I'm trying to accomplish this in LaTeX:

⎡a⎤ ⎡b …  n⎤
⎢⁞⎢ ⎢⁞ ⋱ ⁞⎢
⎣x⎦ ⎣y …  z⎦

      [a  … x]

I'm able to get a vector + a matrix on one line, but I'm not sure how to align the vector below so that it sits perfectly under the large matrix.

Here's a less-unicode text representation of the 'drawing' above:

[a] [ b c ]
[d] [ e f ]
    [ g h ] 

Note that the last line ([ g h ]) is a single-row matrix, separate from the 2x2 matrix above it.

  • Could you use more ASCII and less Unicode characters? I don't know about others, but here your example is a mess. – schnaader May 26 '09 at 21:38

final answer:

        \begin{vmatrix} 1 \\ 2 \end{vmatrix} &\begin{vmatrix} 1 & 2 & 3 \\ 3 & 4 & 5 \end{vmatrix} \\[6px]
        &\begin{vmatrix} 2 & 3 & 4 \end{vmatrix} 

does exactly what you want, read below for more info about placement and such. The "&" sign is used to align in general. Forgot the first line had 2 matrices but now you have it :).

info on spacing and such
\begin{align*} &\begin{pmatrix} 1 & 2 & 3 \ 3 & 4 & 5 \end{pmatrix} \[6px] &\hspace{2px}\begin{pmatrix} 2 & 3 & 4 \end{pmatrix} \end{align*}

would do the job. For some strange reason the align gave errors when leaving out the first "&" symbol and it gave a 2px offset. I figured you wanted some space between the two if not leave the [6px]. You can always use \hspace{amount of whitespace} to place your second matrix in the place you want. This can be given in pt's, px's (which i did) etc.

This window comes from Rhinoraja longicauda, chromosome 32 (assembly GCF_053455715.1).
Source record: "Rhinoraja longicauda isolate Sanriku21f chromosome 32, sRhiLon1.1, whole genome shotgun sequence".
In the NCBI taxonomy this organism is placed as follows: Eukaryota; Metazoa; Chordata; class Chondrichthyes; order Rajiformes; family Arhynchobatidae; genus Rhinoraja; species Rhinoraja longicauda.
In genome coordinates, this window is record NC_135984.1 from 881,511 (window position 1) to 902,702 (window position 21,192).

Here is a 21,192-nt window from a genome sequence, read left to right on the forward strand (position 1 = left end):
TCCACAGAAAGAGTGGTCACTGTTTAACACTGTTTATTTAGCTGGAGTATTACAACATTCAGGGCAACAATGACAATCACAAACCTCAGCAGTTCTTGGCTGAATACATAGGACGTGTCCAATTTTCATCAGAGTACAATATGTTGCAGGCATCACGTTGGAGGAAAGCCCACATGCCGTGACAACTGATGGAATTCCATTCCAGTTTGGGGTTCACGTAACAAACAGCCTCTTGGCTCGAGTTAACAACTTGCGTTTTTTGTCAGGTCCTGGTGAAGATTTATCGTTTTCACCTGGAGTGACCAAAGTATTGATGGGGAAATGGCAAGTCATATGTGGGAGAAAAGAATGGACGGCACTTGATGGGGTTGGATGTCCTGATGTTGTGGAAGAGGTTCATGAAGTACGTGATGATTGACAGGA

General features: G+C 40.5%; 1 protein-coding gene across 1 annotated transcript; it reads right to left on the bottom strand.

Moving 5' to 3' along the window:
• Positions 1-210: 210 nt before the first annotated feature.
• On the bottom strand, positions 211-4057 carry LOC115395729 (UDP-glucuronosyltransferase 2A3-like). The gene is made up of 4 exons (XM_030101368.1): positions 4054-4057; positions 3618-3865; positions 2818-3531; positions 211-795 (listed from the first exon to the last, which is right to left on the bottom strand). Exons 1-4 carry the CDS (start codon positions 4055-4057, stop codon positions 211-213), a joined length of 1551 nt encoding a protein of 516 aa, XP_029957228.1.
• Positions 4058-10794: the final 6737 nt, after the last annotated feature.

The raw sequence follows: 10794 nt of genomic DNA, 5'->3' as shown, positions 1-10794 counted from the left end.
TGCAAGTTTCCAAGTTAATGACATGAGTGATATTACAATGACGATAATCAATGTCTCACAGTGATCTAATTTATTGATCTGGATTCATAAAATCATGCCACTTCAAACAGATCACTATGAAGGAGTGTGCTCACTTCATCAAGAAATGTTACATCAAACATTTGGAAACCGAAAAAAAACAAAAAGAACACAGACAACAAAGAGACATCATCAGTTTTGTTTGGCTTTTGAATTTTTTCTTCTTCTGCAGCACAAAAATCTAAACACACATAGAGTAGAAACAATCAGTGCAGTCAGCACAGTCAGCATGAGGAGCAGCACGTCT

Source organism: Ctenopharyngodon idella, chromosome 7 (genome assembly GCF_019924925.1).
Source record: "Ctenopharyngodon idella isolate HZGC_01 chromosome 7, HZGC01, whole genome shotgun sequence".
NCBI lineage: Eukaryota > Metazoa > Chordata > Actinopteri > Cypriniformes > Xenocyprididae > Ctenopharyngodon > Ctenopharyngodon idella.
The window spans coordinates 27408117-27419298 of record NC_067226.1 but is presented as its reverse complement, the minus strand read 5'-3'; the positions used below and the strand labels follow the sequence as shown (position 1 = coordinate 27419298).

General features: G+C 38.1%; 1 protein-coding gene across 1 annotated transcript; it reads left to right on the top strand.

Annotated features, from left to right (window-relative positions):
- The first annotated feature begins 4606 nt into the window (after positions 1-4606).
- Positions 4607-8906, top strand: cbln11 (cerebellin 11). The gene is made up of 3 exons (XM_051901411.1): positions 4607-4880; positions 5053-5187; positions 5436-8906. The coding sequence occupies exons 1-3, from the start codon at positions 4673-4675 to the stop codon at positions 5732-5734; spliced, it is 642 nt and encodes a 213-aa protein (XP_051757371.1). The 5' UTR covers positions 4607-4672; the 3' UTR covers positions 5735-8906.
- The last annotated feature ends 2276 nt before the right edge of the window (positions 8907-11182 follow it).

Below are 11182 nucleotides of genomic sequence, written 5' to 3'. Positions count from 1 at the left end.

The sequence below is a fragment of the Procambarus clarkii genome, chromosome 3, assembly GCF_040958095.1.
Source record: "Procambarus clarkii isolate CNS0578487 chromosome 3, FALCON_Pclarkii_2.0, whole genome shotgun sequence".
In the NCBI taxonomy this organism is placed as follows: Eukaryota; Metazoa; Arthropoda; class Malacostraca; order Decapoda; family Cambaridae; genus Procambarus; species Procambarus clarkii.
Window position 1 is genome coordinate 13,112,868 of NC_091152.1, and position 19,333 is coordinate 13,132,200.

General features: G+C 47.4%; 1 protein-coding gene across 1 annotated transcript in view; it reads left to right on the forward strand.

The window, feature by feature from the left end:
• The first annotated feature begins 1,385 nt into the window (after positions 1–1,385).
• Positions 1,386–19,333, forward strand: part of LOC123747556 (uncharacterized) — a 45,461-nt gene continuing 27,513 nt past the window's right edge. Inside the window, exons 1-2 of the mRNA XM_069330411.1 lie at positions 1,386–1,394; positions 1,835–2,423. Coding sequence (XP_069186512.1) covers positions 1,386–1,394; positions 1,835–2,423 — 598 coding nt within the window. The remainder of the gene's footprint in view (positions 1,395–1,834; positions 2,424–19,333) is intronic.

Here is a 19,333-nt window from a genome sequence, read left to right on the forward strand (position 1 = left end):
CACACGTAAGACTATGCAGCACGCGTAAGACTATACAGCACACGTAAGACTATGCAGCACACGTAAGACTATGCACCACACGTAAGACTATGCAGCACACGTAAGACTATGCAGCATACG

Hm I notice the \hspace{} is actually not needed, but can be used in case of pmatrix. What happens is that the pmatrix brackets give a biased image of the matrices. When using vmatrix like:

        &\begin{vmatrix} 1 & 2 & 3 \\ 3 & 4 & 5 \end{vmatrix} \\[6px]
        &\begin{vmatrix} 2 & 3 & 4 \end{vmatrix} 

It all goes well :). So basically, probably the easiest way to fix it is either use other brackets to make it look good or use the \hspace to align as you like it.

  • Actually since your example only contains single character long entries, they are easy to align, also the question did give this example so that's fine. But what if one of the entries in the matrix was a 2+10 instead of just being a 2. This shows that the lower row vector isn't properly aligned with the matrix, it just has it's left end aligned. Do you know some way the two can have their columns aligned properly in this case ? – Aditya Sriram Jun 28 at 9:19

If all else fails, PGF/TikZ can do this. See this example.


Wrap the thing in \begin{align*} ... \end{align*} and use & as the alignment marker in your formulas.


        \begin{pmatrix} ... vector here \end{pmatrix}
        &\begin{pmatrix} ... first matrix here \end{pmatrix}\\
        &\begin{pmatrix} ... second matrix here \end{pmatrix}

  • can't check at the moment but I think this gives some errors. – bastijn May 26 '09 at 22:02

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